Hollywood continues to collapse into mediocre tent pole franchises, but overall it has been a splendid year for movies. Here were some of my favorites, noting that I count by “the year I saw them” and especially for foreign films this will not correspond so well to “the year of release”:
Once Upon a Time in Anatolia (boring for most people, big screen only I suspect)
The Raid: Redemption (better Indonesian martial arts you will not see)
Your Sister’s Sister (Straussian)
Circo, Mexican circus movie
Samsara (makes sense on a big screen only, I suspect)
Day Night Day Night (from five years ago, but a real stunner, underrated and a wonderful study of Nudge of top of everything else)
We looked through their schemes, and asked Jean-Jacques Dethier [TC: link is mine], a development economist at the World Bank (and a lifelong Bond fan), what he thought.
Plot: Gold tycoon Auric Goldfinger’s (Gert Frobe) plan is quite simple: He wants to attack the U.S. Bullion Depository in Fort Knox and detonate an atomic bomb, thus irradiating the gold stored there, rendering it worthless for decades. This will in turn increase the value of Goldfinger’s own gold and cause economic chaos in the Western world.
Plausibility: “This looks plausible to me,” says Dethier…
I must disagree. First, it requires an upward-sloping marginal cost curve for gold production, including the flow out of commodity uses. That’s actually plausible, but should death-risking criminal schemes rely on that? Second, if you are going to blow up some gold, don’t blow up the gold held as an endowment, blow up some gold which might go on the market. Third, couldn’t governments in response simply increase the capital gains rate on gold sales? In any case just setting off a dirty bomb probably would spike the gold price more than blowing up some gold. Or how about this criminal strategy?: hold on to the gold and perhaps in due time it will go up from $35 to the unthinkable level of $200 or $300 an ounce.
And there is yet another complication. At that time the U.S. was (sort of) on a gold standard! Admittedly ability to redeem was quite limited and held by foreigners who were themselves having their arms twisted not to redeem. Still, what if the price of gold doesn’t go up (denominated in terms of what? most of the major currencies are then fixed not floating) but the U.S. price level goes down? Why use bombs to try to manipulate the price which is about the hardest to budge in the direction which is hardest to get it to budge in? What if only quantities adjust? And so on. Wouldn’t an inflationary scheme have been easier to implement? I am not convinced Gert Frobe was a stellar macroeconomist.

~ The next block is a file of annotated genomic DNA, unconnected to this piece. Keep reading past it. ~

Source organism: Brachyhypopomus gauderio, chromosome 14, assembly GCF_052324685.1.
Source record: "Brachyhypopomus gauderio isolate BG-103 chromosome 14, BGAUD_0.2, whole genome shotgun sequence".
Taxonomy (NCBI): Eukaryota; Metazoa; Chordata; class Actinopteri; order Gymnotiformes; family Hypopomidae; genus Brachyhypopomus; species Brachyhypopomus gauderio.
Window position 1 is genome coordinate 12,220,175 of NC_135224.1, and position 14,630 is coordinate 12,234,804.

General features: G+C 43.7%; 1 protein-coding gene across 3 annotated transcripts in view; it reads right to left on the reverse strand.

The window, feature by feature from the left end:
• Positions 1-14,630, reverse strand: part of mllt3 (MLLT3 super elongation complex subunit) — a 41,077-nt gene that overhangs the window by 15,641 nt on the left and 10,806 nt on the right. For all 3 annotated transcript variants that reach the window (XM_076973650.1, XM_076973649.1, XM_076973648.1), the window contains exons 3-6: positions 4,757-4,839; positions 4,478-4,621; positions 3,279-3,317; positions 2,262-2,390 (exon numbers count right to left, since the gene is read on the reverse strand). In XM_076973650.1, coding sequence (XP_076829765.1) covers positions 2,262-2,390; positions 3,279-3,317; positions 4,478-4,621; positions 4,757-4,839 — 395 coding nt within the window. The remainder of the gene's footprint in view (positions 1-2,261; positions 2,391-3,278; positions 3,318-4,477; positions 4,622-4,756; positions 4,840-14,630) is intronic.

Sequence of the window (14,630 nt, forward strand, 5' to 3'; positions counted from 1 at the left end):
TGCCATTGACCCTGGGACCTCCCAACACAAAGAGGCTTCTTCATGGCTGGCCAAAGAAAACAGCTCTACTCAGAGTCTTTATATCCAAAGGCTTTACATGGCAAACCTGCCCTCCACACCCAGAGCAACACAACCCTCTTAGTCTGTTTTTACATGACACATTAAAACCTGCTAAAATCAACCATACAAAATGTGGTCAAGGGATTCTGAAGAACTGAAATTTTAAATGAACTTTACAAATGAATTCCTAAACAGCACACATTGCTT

I see this alternative scheme as potentially more effective, and Dethier seems to go along with it as well:
Plot: Before Bond foils him (and forces him into a high-stakes underground poker game), Le Schiffre (Mads Mikkelsen) is shorting airline stocks, while simultaneously planning to destroy a prototype luxury jetliner on its maiden voyage. That will then drive airline stocks down, allowing him to make millions.
If your productivity is especially high today, go over to Twitter and try #KrugmanBondFilms.
On Saturday the House Republican Study Committee released a radical but sensible position paper on copyright that called for limiting statutory damages (which are typically far higher than actual damages), expanding fair use exceptions, punishing false copyright claims and limiting terms. The position paper included good material on how to interpret copyright law such as:
Myth: The purpose of copyright is to compensate the creator of the content:
…according to the Constitution, the overriding purpose of the copyright system is to “promote the progress of science and useful arts.” In today’s terminology we may say that the purpose is to lead to maximum productivity and innovation.
This is a major distinction, because most legislative discussions on this topic, particularly during the extension of the copyright term, are not premised upon what is in the public good or what will promote the most productivity and innovation, but rather what the content creators “deserve” or are “entitled to” by virtue of their creation. This lexicon is appropriate in the realm of taxation and sometimes in the realm of trade protection, but it is inappropriate in the realm of patents and copyrights.
The paper also made a number of excellent points about how too much copyright can impede innovation and how rent seekers may come to dominate the process.
Mike Masnick and Cory Doctorow called the report “a watershed moment,” and there was lots of discussion on twitter and elsewhere about how this represented a Republican move towards recapturing youth and reasserting support for markets and innovation over business interests.